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Sgt Maria Maharaj.

A municipal police officer, who was left with a long term back injury after assisting in detaining a suspect, has been given the green light to pursue her case over being placed on no-pay leave for almost three years after suffering a relapse.

In a recent decision, High Court Judge David Harris granted Sgt Maria Maharaj leave to pursue her judicial review case against the San Fernando Municipal Corporation and the Statutory Authority Service Commission as he ruled that she had presented an arguable case with a realistic prospect of success.

Harris said: “Further, this Court agrees with the Applicant that the issues raised in this claim are of great general and public importance regarding the classification of leave whereby an officer has suffered a relapse of an initial injury whilst performing his/her duty.”

According to the evidence in the case, Maharaj suffered the injury while attempting to help a colleague arrest a suspect at High Street in San Fernando on September 9, 2012.

Maharaj was holding the car door open when the suspect pushed her colleague. This caused her to jerk backwards and led to injuries to her back and spine.

She was placed on paid injury leave until February 2016, when the commission received a report from the Ministry of Health’s Medical Board indicating that she (Maharaj) was fit to resume duty. The board also recommended that she be provided with an ergonomic chair.

In March 2017, Maharaj suffered a relapse and received a series of sick leave certificates from her doctor.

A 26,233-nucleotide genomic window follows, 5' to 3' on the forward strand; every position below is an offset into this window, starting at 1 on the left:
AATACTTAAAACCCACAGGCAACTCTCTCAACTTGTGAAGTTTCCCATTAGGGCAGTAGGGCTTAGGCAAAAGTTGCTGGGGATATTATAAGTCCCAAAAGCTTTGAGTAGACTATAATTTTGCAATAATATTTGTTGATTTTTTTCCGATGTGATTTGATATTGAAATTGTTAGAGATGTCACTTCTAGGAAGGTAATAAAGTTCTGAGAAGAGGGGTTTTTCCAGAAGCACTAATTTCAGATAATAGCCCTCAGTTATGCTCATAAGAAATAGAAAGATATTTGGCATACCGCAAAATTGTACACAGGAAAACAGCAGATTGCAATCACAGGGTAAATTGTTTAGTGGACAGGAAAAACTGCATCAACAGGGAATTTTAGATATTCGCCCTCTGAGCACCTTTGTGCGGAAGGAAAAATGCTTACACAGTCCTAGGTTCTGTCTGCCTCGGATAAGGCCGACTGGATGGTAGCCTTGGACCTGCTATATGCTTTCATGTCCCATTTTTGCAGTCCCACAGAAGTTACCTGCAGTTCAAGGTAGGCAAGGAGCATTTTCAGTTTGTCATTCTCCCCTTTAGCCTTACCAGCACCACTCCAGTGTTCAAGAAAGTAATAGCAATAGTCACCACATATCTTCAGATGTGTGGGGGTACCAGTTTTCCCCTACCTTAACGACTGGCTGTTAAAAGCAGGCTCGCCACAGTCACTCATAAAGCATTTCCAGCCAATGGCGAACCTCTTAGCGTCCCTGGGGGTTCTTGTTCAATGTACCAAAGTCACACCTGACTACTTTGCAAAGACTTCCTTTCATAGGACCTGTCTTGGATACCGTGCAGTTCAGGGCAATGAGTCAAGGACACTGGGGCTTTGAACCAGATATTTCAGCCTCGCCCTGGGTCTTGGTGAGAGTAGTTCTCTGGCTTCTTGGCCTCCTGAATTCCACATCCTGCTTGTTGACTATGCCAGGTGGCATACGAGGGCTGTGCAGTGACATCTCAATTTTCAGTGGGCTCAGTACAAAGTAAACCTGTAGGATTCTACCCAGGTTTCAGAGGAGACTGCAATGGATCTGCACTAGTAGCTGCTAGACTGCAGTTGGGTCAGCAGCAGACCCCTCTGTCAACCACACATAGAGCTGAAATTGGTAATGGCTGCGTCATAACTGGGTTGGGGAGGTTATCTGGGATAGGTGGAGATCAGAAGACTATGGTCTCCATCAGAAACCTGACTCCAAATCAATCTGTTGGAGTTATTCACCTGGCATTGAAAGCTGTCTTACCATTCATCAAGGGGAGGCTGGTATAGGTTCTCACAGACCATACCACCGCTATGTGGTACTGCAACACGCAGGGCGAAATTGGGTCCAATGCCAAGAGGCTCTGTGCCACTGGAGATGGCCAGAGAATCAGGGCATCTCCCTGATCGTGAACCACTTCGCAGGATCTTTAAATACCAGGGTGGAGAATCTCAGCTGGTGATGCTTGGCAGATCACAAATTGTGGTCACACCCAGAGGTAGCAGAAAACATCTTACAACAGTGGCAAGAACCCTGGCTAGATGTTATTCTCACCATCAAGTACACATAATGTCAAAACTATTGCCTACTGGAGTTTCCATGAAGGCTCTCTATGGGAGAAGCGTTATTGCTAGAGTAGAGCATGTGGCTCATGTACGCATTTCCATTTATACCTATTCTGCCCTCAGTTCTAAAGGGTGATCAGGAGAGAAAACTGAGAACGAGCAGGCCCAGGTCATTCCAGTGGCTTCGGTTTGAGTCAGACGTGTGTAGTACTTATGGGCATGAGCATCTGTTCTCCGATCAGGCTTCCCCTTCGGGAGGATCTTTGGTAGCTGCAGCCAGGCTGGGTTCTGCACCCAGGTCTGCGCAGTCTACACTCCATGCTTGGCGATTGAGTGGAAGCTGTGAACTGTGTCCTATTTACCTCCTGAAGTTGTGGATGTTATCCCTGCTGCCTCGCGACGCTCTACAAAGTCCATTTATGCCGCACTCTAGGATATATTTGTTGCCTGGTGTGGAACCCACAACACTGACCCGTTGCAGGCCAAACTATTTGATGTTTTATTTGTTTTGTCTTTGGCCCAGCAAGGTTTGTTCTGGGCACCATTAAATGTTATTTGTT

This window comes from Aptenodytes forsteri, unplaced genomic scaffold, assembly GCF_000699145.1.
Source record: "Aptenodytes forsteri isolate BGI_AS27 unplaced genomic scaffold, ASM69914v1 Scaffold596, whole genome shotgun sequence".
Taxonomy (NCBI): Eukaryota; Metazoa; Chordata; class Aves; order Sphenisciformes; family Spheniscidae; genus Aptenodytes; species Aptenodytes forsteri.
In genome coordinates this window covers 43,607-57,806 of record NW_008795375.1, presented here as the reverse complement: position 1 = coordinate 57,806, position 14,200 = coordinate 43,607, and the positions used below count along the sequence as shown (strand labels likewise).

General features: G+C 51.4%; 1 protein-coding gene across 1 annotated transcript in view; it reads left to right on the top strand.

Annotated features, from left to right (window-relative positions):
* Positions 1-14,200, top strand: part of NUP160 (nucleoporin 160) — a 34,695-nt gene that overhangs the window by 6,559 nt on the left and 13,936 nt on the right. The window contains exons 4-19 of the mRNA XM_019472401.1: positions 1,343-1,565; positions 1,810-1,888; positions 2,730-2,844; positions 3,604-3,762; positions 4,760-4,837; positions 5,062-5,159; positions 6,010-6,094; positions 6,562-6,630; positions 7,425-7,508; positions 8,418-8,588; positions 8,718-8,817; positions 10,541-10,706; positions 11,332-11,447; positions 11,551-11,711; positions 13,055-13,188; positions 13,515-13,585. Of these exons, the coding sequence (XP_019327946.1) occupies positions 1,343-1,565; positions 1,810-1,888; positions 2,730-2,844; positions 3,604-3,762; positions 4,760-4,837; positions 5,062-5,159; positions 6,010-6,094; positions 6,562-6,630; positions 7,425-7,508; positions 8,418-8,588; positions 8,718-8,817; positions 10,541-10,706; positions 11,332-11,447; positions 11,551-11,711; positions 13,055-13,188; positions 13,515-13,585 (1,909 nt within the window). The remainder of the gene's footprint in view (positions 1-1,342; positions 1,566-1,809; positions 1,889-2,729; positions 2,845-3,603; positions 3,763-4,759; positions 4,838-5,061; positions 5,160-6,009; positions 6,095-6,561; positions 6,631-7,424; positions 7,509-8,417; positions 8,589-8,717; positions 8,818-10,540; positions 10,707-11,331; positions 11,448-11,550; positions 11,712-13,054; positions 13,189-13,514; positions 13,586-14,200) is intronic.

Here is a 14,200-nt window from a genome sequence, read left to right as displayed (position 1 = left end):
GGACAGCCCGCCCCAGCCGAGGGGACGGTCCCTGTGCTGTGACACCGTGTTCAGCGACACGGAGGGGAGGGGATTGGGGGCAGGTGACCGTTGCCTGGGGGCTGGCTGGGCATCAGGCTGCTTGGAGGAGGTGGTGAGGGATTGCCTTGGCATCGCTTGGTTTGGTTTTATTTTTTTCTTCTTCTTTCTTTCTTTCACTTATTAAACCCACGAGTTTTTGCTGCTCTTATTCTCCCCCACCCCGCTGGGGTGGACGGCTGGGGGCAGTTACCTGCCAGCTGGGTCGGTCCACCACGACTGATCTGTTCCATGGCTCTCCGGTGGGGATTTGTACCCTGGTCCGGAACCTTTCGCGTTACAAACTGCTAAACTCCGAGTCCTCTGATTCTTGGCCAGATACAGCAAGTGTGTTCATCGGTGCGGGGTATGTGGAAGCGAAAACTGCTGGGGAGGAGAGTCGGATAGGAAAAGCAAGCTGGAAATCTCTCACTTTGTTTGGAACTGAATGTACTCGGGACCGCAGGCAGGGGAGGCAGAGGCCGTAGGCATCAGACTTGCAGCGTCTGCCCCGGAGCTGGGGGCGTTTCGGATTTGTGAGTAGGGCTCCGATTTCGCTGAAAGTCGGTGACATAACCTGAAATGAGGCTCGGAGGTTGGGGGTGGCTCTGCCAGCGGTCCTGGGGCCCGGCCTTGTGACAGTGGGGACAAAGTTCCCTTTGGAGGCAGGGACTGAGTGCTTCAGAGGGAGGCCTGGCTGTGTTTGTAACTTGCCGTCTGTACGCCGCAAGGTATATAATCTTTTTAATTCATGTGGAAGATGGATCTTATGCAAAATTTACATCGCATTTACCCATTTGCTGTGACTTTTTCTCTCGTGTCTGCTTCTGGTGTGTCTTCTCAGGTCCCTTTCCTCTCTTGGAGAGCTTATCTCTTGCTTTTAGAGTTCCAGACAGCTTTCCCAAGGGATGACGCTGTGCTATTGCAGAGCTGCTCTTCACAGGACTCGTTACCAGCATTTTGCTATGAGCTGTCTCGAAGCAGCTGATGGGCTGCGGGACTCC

She was initially placed on injury leave and received her full salary but after a few months her leave was reclassified and she received half pay.

Later that year she was placed on extended sick leave without pay. Maharaj was twice promoted in her absence away from work and eventually resumed duty early last year.

In her lawsuit, Maharaj is challenging the decision of the corporation and the commission to classify her leave without her being assessed by the Medical Board a second time.

In response, both parties denied any wrongdoing as they claimed that they had contacted the board and were informed that there are no provisions for her to return before it after its original assessment of her injuries. They suggested that a lawsuit against the ministry and the Chief Personnel Officer (CPO) over the issue would have been more appropriate.

In his decision, Harris rejected the claims as being a bar to her pursuing the lawsuit.

Through the lawsuit, Maharaj is seeking declarations against the corporation and commission and an order compelling her appearance before the board and reclassification of her leave.

She is also seeking financial compensation.

Harris transferred the substantive case to another judge, who will set a timeline for determination.

Maharaj is being represented by Anand Ramlogan, SC, Alvin Pariagsingh, and Alana Rambaran. Ravi Persad and Ravi Mungalsingh represented the corporation, while Michelle Benjamin appeared for the commission.